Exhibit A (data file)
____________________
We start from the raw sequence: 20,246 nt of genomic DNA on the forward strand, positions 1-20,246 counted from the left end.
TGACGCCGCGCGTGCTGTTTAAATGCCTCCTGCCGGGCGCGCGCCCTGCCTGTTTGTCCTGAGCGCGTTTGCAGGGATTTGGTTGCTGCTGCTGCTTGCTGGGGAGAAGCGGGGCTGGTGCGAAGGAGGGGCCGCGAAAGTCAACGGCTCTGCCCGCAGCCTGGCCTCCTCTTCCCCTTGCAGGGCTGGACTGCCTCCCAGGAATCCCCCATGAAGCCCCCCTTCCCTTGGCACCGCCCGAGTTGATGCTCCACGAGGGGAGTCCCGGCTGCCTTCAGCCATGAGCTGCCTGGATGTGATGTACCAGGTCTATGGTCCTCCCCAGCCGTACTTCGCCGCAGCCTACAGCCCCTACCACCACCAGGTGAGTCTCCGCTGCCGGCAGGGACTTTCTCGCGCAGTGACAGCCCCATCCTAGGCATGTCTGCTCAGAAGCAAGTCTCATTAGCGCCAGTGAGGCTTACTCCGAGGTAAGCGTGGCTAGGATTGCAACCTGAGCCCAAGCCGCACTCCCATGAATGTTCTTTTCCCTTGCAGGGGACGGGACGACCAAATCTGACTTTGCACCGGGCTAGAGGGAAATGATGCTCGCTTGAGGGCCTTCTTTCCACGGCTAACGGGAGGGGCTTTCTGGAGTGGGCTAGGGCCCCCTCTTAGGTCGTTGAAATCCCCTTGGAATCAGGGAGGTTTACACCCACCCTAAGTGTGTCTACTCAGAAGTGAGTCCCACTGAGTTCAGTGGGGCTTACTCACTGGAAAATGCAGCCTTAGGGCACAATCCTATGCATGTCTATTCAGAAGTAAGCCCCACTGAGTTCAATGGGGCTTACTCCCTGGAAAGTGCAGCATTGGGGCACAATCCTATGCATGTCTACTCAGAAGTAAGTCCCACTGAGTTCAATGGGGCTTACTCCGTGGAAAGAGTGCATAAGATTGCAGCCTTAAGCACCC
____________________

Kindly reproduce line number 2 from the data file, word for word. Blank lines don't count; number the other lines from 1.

TGACGCCGCGCGTGCTGTTTAAATGCCTCCTGCCGGGCGCGCGCCCTGCCTGTTTGTCCTGAGCGCGTTTGCAGGGATTTGGTTGCTGCTGCTGCTTGCTGGGGAGAAGCGGGGCTGGTGCGAAGGAGGGGCCGCGAAAGTCAACGGCTCTGCCCGCAGCCTGGCCTCCTCTTCCCCTTGCAGGGCTGGACTGCCTCCCAGGAATCCCCCATGAAGCCCCCCTTCCCTTGGCACCGCCCGAGTTGATGCTCCACGAGGGGAGTCCCGGCTGCCTTCAGCCATGAGCTGCCTGGATGTGATGTACCAGGTCTATGGTCCTCCCCAGCCGTACTTCGCCGCAGCCTACAGCCCCTACCACCACCAGGTGAGTCTCCGCTGCCGGCAGGGACTTTCTCGCGCAGTGACAGCCCCATCCTAGGCATGTCTGCTCAGAAGCAAGTCTCATTAGCGCCAGTGAGGCTTACTCCGAGGTAAGCGTGGCTAGGATTGCAACCTGAGCCCAAGCCGCACTCCCATGAATGTTCTTTTCCCTTGCAGGGGACGGGACGACCAAATCTGACTTTGCACCGGGCTAGAGGGAAATGATGCTCGCTTGAGGGCCTTCTTTCCACGGCTAACGGGAGGGGCTTTCTGGAGTGGGCTAGGGCCCCCTCTTAGGTCGTTGAAATCCCCTTGGAATCAGGGAGGTTTACACCCACCCTAAGTGTGTCTACTCAGAAGTGAGTCCCACTGAGTTCAGTGGGGCTTACTCACTGGAAAATGCAGCCTTAGGGCACAATCCTATGCATGTCTATTCAGAAGTAAGCCCCACTGAGTTCAATGGGGCTTACTCCCTGGAAAGTGCAGCATTGGGGCACAATCCTATGCATGTCTACTCAGAAGTAAGTCCCACTGAGTTCAATGGGGCTTACTCCGTGGAAAGAGTGCATAAGATTGCAGCCTTAAGCACCC